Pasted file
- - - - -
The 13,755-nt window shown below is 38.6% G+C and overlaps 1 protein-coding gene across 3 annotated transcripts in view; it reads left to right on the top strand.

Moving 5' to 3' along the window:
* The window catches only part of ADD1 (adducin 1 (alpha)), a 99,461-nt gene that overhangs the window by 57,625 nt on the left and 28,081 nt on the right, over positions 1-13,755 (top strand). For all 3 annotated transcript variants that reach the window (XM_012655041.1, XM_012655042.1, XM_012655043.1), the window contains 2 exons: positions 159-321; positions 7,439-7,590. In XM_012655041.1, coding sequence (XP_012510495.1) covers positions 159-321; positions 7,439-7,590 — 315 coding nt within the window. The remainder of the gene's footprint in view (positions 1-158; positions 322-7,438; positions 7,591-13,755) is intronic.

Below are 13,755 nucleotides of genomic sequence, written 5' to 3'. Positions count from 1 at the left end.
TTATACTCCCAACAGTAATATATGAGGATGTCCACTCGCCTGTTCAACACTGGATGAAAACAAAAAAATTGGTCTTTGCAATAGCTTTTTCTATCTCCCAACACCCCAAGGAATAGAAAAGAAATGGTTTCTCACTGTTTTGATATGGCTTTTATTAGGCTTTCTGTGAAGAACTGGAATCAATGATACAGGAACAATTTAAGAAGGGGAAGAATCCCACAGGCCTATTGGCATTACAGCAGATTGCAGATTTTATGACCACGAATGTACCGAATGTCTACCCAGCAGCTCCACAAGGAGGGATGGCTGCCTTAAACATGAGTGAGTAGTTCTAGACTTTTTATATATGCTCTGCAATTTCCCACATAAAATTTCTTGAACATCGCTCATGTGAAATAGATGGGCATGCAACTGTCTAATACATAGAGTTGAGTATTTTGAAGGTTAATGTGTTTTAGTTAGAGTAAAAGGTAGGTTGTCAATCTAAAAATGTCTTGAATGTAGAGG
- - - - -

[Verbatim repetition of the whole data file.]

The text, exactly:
The 13,755-nt window shown below is 38.6% G+C and overlaps 1 protein-coding gene across 3 annotated transcripts in view; it reads left to right on the top strand.

Moving 5' to 3' along the window:
* The window catches only part of ADD1 (adducin 1 (alpha)), a 99,461-nt gene that overhangs the window by 57,625 nt on the left and 28,081 nt on the right, over positions 1-13,755 (top strand). For all 3 annotated transcript variants that reach the window (XM_012655041.1, XM_012655042.1, XM_012655043.1), the window contains 2 exons: positions 159-321; positions 7,439-7,590. In XM_012655041.1, coding sequence (XP_012510495.1) covers positions 159-321; positions 7,439-7,590 — 315 coding nt within the window. The remainder of the gene's footprint in view (positions 1-158; positions 322-7,438; positions 7,591-13,755) is intronic.

Below are 13,755 nucleotides of genomic sequence, written 5' to 3'. Positions count from 1 at the left end.
TTATACTCCCAACAGTAATATATGAGGATGTCCACTCGCCTGTTCAACACTGGATGAAAACAAAAAAATTGGTCTTTGCAATAGCTTTTTCTATCTCCCAACACCCCAAGGAATAGAAAAGAAATGGTTTCTCACTGTTTTGATATGGCTTTTATTAGGCTTTCTGTGAAGAACTGGAATCAATGATACAGGAACAATTTAAGAAGGGGAAGAATCCCACAGGCCTATTGGCATTACAGCAGATTGCAGATTTTATGACCACGAATGTACCGAATGTCTACCCAGCAGCTCCACAAGGAGGGATGGCTGCCTTAAACATGAGTGAGTAGTTCTAGACTTTTTATATATGCTCTGCAATTTCCCACATAAAATTTCTTGAACATCGCTCATGTGAAATAGATGGGCATGCAACTGTCTAATACATAGAGTTGAGTATTTTGAAGGTTAATGTGTTTTAGTTAGAGTAAAAGGTAGGTTGTCAATCTAAAAATGTCTTGAATGTAGAGG